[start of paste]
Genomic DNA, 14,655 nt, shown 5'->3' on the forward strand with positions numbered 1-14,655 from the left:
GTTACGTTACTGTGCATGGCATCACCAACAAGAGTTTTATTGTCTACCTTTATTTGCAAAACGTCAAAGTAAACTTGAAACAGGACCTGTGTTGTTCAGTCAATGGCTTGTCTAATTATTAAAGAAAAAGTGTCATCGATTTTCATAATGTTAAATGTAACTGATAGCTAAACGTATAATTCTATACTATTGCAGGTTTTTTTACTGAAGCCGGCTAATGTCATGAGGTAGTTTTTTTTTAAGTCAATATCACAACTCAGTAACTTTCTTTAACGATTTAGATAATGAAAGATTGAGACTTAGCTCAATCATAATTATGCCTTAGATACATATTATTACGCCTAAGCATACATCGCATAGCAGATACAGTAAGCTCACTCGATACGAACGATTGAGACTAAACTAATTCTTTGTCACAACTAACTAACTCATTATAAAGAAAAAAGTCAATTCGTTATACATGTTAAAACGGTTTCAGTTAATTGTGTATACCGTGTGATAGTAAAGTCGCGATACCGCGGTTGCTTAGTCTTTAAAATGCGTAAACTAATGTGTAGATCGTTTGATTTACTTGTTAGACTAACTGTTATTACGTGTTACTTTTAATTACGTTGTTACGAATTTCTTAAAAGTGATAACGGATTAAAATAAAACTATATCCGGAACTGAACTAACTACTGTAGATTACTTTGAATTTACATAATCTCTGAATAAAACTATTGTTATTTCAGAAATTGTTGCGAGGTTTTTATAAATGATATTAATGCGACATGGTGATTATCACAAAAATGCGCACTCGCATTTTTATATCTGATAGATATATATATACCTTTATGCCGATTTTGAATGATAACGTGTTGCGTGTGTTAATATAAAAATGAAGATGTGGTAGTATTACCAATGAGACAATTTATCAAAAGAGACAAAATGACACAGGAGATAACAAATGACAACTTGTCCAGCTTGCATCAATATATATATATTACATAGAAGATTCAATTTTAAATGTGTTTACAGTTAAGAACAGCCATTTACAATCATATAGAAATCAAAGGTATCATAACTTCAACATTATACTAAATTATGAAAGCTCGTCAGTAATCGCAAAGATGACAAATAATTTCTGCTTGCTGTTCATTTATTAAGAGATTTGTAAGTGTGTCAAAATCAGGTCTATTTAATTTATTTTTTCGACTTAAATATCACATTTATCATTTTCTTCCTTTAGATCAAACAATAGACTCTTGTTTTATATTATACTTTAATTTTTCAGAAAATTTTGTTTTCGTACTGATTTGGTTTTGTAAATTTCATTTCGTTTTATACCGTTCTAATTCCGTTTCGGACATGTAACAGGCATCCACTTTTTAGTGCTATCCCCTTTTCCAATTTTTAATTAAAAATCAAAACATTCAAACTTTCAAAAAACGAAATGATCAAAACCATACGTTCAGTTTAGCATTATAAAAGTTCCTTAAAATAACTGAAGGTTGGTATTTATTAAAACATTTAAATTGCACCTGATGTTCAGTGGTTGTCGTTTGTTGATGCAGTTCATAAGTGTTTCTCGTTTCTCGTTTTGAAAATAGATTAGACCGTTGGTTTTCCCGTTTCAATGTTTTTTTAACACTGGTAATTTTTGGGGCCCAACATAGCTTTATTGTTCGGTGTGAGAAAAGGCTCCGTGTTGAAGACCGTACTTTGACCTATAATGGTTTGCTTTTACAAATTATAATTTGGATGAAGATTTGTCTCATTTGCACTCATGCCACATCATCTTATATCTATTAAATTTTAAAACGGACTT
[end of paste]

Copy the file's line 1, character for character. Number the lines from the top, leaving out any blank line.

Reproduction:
Genomic DNA, 14,655 nt, shown 5'->3' on the forward strand with positions numbered 1-14,655 from the left: